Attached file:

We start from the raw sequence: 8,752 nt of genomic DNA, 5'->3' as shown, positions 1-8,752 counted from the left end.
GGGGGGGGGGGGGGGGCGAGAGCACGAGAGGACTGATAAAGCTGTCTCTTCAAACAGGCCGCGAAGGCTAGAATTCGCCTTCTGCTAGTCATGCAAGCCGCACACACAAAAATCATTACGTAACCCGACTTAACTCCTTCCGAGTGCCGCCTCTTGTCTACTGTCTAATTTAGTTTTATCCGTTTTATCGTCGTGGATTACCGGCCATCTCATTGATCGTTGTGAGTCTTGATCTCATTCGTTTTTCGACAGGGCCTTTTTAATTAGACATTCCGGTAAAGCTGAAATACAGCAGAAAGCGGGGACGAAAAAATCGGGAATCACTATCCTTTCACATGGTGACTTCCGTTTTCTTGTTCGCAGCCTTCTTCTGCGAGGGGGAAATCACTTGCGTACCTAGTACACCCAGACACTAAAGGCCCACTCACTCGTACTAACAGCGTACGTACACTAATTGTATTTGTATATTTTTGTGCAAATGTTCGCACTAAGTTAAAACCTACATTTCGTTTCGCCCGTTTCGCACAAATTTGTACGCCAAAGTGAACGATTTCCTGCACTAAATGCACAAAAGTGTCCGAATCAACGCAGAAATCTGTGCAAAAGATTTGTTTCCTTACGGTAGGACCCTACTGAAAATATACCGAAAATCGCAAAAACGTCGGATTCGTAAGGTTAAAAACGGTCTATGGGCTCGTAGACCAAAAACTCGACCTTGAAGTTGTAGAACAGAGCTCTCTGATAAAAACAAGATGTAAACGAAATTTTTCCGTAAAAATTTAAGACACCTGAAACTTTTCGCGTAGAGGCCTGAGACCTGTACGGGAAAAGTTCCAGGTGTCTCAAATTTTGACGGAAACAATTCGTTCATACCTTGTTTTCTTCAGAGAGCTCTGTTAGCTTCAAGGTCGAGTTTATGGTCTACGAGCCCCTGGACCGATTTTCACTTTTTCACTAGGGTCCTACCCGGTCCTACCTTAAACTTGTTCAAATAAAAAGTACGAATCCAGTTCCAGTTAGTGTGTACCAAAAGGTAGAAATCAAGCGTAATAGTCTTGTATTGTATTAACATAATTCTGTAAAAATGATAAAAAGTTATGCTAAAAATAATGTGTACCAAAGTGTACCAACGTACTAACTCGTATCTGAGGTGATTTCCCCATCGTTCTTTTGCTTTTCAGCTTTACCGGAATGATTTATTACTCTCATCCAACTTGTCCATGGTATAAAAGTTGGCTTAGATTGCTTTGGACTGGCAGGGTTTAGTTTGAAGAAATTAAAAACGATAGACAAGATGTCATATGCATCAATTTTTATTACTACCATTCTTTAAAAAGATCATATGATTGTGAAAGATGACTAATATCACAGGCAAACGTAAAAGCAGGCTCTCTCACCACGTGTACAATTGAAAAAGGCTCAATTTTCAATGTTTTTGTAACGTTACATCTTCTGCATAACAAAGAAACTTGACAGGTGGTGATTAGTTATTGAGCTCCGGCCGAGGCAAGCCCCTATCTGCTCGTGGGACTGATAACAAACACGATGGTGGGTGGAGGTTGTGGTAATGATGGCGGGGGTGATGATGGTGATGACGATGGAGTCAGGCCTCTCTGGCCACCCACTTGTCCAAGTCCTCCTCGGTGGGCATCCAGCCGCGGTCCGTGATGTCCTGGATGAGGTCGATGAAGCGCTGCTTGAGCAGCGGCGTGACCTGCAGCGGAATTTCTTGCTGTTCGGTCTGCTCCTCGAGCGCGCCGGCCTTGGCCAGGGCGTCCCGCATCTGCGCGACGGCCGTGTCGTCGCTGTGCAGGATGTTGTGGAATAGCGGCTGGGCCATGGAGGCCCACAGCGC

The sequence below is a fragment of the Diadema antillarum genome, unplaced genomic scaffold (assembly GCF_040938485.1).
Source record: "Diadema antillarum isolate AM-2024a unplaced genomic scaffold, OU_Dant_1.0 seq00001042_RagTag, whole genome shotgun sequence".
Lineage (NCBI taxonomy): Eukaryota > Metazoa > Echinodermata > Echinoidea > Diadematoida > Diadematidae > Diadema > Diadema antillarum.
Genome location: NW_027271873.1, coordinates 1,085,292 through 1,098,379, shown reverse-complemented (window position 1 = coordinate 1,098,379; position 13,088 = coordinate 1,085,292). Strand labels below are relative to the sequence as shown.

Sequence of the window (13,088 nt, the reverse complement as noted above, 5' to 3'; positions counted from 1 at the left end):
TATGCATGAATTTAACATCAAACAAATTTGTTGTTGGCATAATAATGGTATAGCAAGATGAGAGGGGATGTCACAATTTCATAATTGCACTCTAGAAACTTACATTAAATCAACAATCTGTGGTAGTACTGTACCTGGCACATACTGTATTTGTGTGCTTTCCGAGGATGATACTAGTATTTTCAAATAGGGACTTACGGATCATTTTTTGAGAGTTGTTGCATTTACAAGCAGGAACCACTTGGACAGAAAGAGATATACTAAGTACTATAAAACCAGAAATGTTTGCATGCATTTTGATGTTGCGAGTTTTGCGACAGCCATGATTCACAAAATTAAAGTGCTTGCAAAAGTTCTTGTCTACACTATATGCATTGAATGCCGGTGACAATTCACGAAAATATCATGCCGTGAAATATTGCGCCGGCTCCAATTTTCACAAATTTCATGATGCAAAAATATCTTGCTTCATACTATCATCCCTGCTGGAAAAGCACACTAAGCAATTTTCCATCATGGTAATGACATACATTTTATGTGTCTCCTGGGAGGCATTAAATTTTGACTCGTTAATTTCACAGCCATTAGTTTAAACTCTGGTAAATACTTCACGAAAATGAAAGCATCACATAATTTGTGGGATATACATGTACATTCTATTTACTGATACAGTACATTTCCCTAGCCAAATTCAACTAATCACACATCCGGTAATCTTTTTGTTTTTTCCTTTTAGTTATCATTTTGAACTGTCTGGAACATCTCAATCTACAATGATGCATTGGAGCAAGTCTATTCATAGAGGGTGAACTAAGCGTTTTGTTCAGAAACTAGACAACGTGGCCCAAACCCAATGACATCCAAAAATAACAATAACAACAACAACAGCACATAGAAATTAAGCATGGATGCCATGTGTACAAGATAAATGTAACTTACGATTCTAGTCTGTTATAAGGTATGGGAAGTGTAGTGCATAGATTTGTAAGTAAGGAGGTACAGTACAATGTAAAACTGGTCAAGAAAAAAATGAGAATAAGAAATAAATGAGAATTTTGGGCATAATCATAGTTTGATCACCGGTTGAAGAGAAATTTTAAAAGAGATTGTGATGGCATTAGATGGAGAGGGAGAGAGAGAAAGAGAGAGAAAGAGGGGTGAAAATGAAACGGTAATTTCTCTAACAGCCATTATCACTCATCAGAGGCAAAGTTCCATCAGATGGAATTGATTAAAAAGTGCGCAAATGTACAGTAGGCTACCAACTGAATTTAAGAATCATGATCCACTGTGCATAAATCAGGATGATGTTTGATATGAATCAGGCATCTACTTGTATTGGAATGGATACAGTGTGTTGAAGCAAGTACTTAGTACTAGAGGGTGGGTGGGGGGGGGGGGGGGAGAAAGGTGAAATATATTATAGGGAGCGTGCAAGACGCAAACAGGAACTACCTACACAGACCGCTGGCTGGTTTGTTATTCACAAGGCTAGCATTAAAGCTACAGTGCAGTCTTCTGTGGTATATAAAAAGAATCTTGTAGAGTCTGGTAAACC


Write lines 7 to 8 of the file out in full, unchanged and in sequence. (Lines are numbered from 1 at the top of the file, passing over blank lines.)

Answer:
Sequence of the window (13,088 nt, the reverse complement as noted above, 5' to 3'; positions counted from 1 at the left end):
TATGCATGAATTTAACATCAAACAAATTTGTTGTTGGCATAATAATGGTATAGCAAGATGAGAGGGGATGTCACAATTTCATAATTGCACTCTAGAAACTTACATTAAATCAACAATCTGTGGTAGTACTGTACCTGGCACATACTGTATTTGTGTGCTTTCCGAGGATGATACTAGTATTTTCAAATAGGGACTTACGGATCATTTTTTGAGAGTTGTTGCATTTACAAGCAGGAACCACTTGGACAGAAAGAGATATACTAAGTACTATAAAACCAGAAATGTTTGCATGCATTTTGATGTTGCGAGTTTTGCGACAGCCATGATTCACAAAATTAAAGTGCTTGCAAAAGTTCTTGTCTACACTATATGCATTGAATGCCGGTGACAATTCACGAAAATATCATGCCGTGAAATATTGCGCCGGCTCCAATTTTCACAAATTTCATGATGCAAAAATATCTTGCTTCATACTATCATCCCTGCTGGAAAAGCACACTAAGCAATTTTCCATCATGGTAATGACATACATTTTATGTGTCTCCTGGGAGGCATTAAATTTTGACTCGTTAATTTCACAGCCATTAGTTTAAACTCTGGTAAATACTTCACGAAAATGAAAGCATCACATAATTTGTGGGATATACATGTACATTCTATTTACTGATACAGTACATTTCCCTAGCCAAATTCAACTAATCACACATCCGGTAATCTTTTTGTTTTTTCCTTTTAGTTATCATTTTGAACTGTCTGGAACATCTCAATCTACAATGATGCATTGGAGCAAGTCTATTCATAGAGGGTGAACTAAGCGTTTTGTTCAGAAACTAGACAACGTGGCCCAAACCCAATGACATCCAAAAATAACAATAACAACAACAACAGCACATAGAAATTAAGCATGGATGCCATGTGTACAAGATAAATGTAACTTACGATTCTAGTCTGTTATAAGGTATGGGAAGTGTAGTGCATAGATTTGTAAGTAAGGAGGTACAGTACAATGTAAAACTGGTCAAGAAAAAAATGAGAATAAGAAATAAATGAGAATTTTGGGCATAATCATAGTTTGATCACCGGTTGAAGAGAAATTTTAAAAGAGATTGTGATGGCATTAGATGGAGAGGGAGAGAGAGAAAGAGAGAGAAAGAGGGGTGAAAATGAAACGGTAATTTCTCTAACAGCCATTATCACTCATCAGAGGCAAAGTTCCATCAGATGGAATTGATTAAAAAGTGCGCAAATGTACAGTAGGCTACCAACTGAATTTAAGAATCATGATCCACTGTGCATAAATCAGGATGATGTTTGATATGAATCAGGCATCTACTTGTATTGGAATGGATACAGTGTGTTGAAGCAAGTACTTAGTACTAGAGGGTGGGTGGGGGGGGGGGGGGGAGAAAGGTGAAATATATTATAGGGAGCGTGCAAGACGCAAACAGGAACTACCTACACAGACCGCTGGCTGGTTTGTTATTCACAAGGCTAGCATTAAAGCTACAGTGCAGTCTTCTGTGGTATATAAAAAGAATCTTGTAGAGTCTGGTAAACC